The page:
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Peter Christopherson – Live at L’Étrange Festival 2004

Black Mass Rising

Peter Christopherson - Live at L'Étrange Festival 2004The music on this album feels quietly all-encompassing; you can tell immediately that it’s Sleazy because over time he’s developed true signatures; there’s sounds here that are indistinct and yet unmistakable. This could be Coil because, in many ways, it is Coil. I mean, we know that sometimes Coil’s music was just Sleazy don’t we? We know that Balance is on this album in a way he was on every track that Coil produced and that it really doesn’t matter if he’s literally on the album because he’s, à la Jack Torrance in The Shining, always been there. He’s in amongst the sounds, the sighs, the loops. He’s where he isn’t. Is especially there. And, if there’s any doubters, there’s a kind of instrumental, extra-wooshy version of “Sex With Sun Ra” on side three too.

This is why Coil ceased when Jhonn died, why the name needed to die with him. With him gone, the essence was gone and essence seemed to be everything with Coil. It made them magickal, it made them unique. It made love for them seem a little overblown because, occasionally, their actual music didn’t always work, didn’t always seem better than some of their peers (or even their followers). People might actually argue that “Oh X does that kind of thing better”, but those people continually missed the point: Coil weren’t trying to elicit emotion, they weren’t attempting to express emotion; their music was a clarification of it (I’m stealing this from Collingwood’s theory of the value of art) and this had its own trials and tribulations; the Backwards stuff they did for Trent Reznor’s Nothing label, for instance, clearly didn’t feel authentic to them; they felt they were trying too hard and… they were right. Probably, we didn’t need to hear those things (though some of them are brilliant) because they were failed experiments and they knew it.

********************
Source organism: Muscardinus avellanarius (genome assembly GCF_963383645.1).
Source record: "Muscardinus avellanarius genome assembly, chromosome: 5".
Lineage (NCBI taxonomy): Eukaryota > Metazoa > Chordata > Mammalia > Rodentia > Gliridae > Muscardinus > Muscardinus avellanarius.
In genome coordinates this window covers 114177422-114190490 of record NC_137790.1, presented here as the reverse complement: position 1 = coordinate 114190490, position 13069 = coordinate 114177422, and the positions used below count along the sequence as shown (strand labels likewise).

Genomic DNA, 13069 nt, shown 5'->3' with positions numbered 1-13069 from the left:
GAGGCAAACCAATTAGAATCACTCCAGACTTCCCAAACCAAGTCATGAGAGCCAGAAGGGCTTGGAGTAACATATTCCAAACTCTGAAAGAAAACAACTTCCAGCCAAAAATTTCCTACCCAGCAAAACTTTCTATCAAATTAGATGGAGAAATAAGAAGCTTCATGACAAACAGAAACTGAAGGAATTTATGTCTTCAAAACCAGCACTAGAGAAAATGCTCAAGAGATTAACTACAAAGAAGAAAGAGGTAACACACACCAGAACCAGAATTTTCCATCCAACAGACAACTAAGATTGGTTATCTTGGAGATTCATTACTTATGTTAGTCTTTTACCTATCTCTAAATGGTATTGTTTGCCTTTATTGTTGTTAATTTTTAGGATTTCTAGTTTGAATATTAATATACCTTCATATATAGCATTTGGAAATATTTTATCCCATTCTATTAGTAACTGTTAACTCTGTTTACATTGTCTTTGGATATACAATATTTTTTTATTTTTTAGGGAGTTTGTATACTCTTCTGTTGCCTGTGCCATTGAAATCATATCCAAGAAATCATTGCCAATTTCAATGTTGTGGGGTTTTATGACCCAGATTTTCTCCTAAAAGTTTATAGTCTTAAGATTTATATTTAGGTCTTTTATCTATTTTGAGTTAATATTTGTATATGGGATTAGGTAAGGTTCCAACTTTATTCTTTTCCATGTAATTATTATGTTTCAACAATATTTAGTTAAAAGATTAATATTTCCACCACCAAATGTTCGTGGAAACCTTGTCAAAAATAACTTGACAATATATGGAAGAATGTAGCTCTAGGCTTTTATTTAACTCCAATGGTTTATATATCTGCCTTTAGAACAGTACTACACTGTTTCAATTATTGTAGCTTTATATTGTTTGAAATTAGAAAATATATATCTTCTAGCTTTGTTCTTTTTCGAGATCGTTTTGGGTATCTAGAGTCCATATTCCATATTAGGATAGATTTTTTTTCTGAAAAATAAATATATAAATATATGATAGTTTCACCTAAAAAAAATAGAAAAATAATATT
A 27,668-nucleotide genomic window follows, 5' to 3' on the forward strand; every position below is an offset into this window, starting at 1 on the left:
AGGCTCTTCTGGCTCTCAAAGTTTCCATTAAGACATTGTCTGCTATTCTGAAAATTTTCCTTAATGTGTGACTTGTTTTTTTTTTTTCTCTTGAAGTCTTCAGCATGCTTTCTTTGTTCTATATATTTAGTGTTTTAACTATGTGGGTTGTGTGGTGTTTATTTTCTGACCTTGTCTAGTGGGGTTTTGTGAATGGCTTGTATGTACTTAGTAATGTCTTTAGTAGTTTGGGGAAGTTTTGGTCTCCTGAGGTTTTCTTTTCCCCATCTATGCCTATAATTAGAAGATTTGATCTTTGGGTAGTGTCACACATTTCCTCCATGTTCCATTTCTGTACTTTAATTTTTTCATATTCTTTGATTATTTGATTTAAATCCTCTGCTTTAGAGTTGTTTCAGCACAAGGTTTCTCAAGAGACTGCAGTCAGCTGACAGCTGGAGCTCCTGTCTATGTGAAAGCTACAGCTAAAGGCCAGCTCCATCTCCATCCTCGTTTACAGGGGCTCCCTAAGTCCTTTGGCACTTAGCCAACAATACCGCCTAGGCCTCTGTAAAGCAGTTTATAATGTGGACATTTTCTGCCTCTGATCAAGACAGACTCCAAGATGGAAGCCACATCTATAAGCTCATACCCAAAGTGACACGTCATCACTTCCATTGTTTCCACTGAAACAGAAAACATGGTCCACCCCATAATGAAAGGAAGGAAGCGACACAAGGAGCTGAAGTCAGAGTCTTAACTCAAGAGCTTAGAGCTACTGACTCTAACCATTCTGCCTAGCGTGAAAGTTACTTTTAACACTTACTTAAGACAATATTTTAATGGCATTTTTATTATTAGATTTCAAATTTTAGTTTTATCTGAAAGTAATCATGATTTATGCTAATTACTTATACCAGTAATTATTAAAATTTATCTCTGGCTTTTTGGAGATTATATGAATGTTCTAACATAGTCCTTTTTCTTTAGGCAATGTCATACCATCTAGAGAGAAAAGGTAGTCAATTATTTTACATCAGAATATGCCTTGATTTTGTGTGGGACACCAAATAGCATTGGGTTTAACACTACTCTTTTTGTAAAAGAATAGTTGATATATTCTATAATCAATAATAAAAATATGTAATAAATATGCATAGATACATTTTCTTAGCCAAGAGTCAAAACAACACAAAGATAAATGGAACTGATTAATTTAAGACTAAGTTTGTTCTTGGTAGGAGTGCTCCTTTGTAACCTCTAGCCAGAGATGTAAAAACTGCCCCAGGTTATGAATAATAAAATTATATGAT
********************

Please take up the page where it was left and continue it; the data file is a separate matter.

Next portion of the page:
So, Coil’s music wasn’t really about music (when you listen to Coil, do you think of music?) and this release, this performance, might be one of the clearest examples of this. It’s dedicated to Derek Jarman, and his films slide like this slides: a little indeterminate, sidereal, content to exist on its own terms but also being quite demanding of your time. A beautiful damaged child. You really have to listen because there’s a slightness to this recording which might mean it gets lost but, if you pay attention, there are rich rewards. The ebbs and flows in Christopherson’s music are often more extreme than this, most of the stuff on the three sides of this beautifully felt album (the fourth side is a black scrying mirror à la John Dee or the B-side of How To Destroy Angels) is akin to the slow tidal turns of the Time Machines stuff, or perhaps that 10” they released on Beta-Lactam Ring Records, with less obviously time-stretched glitch and more glacial movement, bell tolling, almost Nurse With Wound-esque rumbling.

I haven’t yet listened on headphones; I feel this needs them. There’s stuff I haven’t heard, I’m sure. You won’t think that this is one of your favourite Coil-related releases but it is unmistakeably them and, sometimes (Sometimes…), that is enough…


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